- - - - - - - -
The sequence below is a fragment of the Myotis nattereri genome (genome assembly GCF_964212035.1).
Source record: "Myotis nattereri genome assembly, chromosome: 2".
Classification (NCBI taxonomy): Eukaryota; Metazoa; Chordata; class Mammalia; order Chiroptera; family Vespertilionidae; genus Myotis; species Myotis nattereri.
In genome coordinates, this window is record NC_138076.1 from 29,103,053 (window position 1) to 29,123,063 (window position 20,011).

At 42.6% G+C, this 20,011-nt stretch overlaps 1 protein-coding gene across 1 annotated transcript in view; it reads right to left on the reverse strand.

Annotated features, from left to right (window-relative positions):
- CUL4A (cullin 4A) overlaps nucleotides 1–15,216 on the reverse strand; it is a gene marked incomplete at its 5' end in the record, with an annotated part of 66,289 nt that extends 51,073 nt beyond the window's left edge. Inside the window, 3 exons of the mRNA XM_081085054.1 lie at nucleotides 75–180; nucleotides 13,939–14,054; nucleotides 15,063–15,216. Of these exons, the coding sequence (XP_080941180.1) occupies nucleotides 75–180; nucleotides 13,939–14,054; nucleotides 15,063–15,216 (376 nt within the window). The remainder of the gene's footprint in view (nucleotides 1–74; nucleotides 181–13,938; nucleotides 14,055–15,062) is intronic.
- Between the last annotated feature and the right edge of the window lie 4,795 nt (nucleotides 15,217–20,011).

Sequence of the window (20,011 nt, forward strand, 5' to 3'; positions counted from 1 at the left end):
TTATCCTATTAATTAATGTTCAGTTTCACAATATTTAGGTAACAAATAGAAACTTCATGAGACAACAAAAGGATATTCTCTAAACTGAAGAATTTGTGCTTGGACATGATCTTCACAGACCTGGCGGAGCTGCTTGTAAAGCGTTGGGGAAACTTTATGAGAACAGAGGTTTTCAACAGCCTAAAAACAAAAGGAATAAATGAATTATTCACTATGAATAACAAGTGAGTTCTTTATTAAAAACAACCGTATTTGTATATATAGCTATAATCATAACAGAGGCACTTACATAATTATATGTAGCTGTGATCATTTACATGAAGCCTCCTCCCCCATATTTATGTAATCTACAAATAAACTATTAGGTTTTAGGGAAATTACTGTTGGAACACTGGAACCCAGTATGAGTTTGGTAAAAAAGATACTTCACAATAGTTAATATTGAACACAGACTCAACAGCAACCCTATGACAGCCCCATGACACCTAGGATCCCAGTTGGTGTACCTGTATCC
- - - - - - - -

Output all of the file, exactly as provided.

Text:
The sequence below is a fragment of the Myotis nattereri genome (genome assembly GCF_964212035.1).
Source record: "Myotis nattereri genome assembly, chromosome: 2".
Classification (NCBI taxonomy): Eukaryota; Metazoa; Chordata; class Mammalia; order Chiroptera; family Vespertilionidae; genus Myotis; species Myotis nattereri.
In genome coordinates, this window is record NC_138076.1 from 29,103,053 (window position 1) to 29,123,063 (window position 20,011).

At 42.6% G+C, this 20,011-nt stretch overlaps 1 protein-coding gene across 1 annotated transcript in view; it reads right to left on the reverse strand.

Annotated features, from left to right (window-relative positions):
- CUL4A (cullin 4A) overlaps nucleotides 1–15,216 on the reverse strand; it is a gene marked incomplete at its 5' end in the record, with an annotated part of 66,289 nt that extends 51,073 nt beyond the window's left edge. Inside the window, 3 exons of the mRNA XM_081085054.1 lie at nucleotides 75–180; nucleotides 13,939–14,054; nucleotides 15,063–15,216. Of these exons, the coding sequence (XP_080941180.1) occupies nucleotides 75–180; nucleotides 13,939–14,054; nucleotides 15,063–15,216 (376 nt within the window). The remainder of the gene's footprint in view (nucleotides 1–74; nucleotides 181–13,938; nucleotides 14,055–15,062) is intronic.
- Between the last annotated feature and the right edge of the window lie 4,795 nt (nucleotides 15,217–20,011).

Sequence of the window (20,011 nt, forward strand, 5' to 3'; positions counted from 1 at the left end):
TTATCCTATTAATTAATGTTCAGTTTCACAATATTTAGGTAACAAATAGAAACTTCATGAGACAACAAAAGGATATTCTCTAAACTGAAGAATTTGTGCTTGGACATGATCTTCACAGACCTGGCGGAGCTGCTTGTAAAGCGTTGGGGAAACTTTATGAGAACAGAGGTTTTCAACAGCCTAAAAACAAAAGGAATAAATGAATTATTCACTATGAATAACAAGTGAGTTCTTTATTAAAAACAACCGTATTTGTATATATAGCTATAATCATAACAGAGGCACTTACATAATTATATGTAGCTGTGATCATTTACATGAAGCCTCCTCCCCCATATTTATGTAATCTACAAATAAACTATTAGGTTTTAGGGAAATTACTGTTGGAACACTGGAACCCAGTATGAGTTTGGTAAAAAAGATACTTCACAATAGTTAATATTGAACACAGACTCAACAGCAACCCTATGACAGCCCCATGACACCTAGGATCCCAGTTGGTGTACCTGTATCC